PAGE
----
Question: What do the following homes have in common?
Answer: All of these green homes have swimming pools. That shouldn’t come as a big surprise, since residential swimming pools are increasingly common in North America. Back in 1950, there were only 2,500 private residential pools in the U.S.; now there are over 7 million of them.
Although residential pools no longer raise eyebrows, they nevertheless deserve the scrutiny of the green building community. Let’s be frank: swimming pools are energy and water hogs.
In homes with swimming pools, more energy is used to run the pool pump than anything else except the heating system and air conditioner. In fact, the typical California pool uses enough electricity during the summer season to power the average home for three months.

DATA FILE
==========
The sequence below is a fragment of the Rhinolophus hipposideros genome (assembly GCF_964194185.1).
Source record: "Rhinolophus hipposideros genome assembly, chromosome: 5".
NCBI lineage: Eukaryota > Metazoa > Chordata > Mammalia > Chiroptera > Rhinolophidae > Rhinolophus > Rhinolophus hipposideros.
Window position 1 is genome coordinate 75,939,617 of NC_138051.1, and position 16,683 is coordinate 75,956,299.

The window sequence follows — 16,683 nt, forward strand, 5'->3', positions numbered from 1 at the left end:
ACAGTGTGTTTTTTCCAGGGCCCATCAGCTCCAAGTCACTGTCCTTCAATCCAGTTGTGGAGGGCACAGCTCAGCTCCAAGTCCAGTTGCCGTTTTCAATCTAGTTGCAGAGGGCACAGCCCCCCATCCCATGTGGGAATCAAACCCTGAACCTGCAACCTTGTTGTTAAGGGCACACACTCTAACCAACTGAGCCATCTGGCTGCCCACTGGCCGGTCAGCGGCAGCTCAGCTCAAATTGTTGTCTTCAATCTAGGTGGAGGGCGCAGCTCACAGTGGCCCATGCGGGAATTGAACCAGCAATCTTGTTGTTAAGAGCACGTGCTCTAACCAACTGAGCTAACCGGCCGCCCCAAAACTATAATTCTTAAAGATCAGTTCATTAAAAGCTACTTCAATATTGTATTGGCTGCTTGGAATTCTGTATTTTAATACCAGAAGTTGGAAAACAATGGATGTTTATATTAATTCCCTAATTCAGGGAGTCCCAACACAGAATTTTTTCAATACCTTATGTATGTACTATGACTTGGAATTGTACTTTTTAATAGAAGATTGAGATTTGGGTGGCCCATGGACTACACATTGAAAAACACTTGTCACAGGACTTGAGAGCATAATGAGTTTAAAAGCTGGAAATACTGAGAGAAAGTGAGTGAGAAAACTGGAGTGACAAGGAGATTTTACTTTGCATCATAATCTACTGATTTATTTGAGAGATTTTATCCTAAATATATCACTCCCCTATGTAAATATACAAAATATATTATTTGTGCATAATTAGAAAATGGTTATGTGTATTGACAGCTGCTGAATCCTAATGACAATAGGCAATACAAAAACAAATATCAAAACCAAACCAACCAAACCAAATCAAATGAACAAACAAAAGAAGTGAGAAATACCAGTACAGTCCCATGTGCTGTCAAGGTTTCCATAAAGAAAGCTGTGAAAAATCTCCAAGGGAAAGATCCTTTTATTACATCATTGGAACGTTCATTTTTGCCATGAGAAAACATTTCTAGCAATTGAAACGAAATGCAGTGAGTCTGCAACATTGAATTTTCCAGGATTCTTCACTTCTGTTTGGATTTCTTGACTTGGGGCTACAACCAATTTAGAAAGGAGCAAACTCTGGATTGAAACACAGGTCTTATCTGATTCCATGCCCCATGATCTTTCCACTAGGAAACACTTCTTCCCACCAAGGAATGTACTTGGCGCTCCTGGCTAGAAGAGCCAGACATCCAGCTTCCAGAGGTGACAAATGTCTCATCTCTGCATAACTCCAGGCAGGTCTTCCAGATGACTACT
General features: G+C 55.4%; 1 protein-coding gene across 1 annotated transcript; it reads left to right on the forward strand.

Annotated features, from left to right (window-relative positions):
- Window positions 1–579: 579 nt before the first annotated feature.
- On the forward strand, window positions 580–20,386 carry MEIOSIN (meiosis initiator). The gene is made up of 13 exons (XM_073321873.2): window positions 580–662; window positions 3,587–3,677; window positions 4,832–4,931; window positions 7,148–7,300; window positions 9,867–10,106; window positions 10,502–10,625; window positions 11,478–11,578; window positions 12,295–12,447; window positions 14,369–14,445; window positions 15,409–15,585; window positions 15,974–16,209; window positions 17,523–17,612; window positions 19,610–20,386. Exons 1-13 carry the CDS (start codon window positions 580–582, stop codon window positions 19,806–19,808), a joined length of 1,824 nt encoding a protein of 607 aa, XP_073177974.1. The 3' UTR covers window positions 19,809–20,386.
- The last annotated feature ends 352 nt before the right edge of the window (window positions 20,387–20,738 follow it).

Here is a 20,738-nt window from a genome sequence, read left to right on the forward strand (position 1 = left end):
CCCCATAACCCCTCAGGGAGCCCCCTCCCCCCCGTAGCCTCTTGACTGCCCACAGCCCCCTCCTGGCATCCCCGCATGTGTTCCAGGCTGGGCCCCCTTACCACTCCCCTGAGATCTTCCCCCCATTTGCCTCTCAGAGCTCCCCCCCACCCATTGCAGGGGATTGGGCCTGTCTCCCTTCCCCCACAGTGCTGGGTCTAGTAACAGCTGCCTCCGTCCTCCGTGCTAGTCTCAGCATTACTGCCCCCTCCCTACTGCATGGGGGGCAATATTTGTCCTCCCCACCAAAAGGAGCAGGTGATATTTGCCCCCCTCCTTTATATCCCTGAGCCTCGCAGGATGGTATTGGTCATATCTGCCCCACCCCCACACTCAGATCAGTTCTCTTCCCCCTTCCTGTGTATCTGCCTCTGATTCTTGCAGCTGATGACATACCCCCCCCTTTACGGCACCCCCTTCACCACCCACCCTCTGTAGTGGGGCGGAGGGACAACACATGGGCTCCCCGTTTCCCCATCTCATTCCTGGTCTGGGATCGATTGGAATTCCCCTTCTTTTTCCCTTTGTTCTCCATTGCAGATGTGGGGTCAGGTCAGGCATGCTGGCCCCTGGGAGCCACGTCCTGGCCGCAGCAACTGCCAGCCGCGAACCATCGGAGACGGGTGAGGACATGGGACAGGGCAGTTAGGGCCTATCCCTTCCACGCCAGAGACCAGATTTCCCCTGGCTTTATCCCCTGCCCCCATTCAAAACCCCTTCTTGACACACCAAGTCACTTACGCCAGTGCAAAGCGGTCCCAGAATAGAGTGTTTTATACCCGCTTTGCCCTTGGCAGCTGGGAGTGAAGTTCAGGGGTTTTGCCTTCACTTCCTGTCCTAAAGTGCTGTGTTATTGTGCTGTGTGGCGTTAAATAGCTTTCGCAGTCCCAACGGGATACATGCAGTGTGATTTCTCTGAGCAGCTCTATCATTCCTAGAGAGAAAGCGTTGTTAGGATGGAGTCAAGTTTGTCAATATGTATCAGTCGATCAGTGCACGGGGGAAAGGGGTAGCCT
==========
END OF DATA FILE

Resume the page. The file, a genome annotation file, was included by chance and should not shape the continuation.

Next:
One study that looked at pool-pump energy use was conducted by Danny Parker, a senior researcher at the Florida Solar Energy Center. Parker monitored energy use at 204 Florida homes, 24% of which had swimming pools. On average, the pool pumps used 4,200 kWh per year. (For comparison, the average monitored home used 5,695 kWh per year for air conditioning and 2,227 kWh for water heating.)
According to one source, homes with swimming pools use 58% more water than homes without pools. Another source reports that pool-equipped homes use twice as much water for outdoor uses as pool-free homes.
The typical backyard swimming pool holds 16,000 to 20,000 gallons of water. Pool evaporation amounts to 3 to 7 feet of water per year. For a 15 by 30 foot pool, the range is 10,000 to 23,000 gallons per year for evaporation, plus about 25% to account for splashing. If the pool is filled once a year, it requires about 38,000 gallons of water every year.
Residential water use varies from state to state, ranging from about 60 to 110 gallons per person per day — equal to 21,900…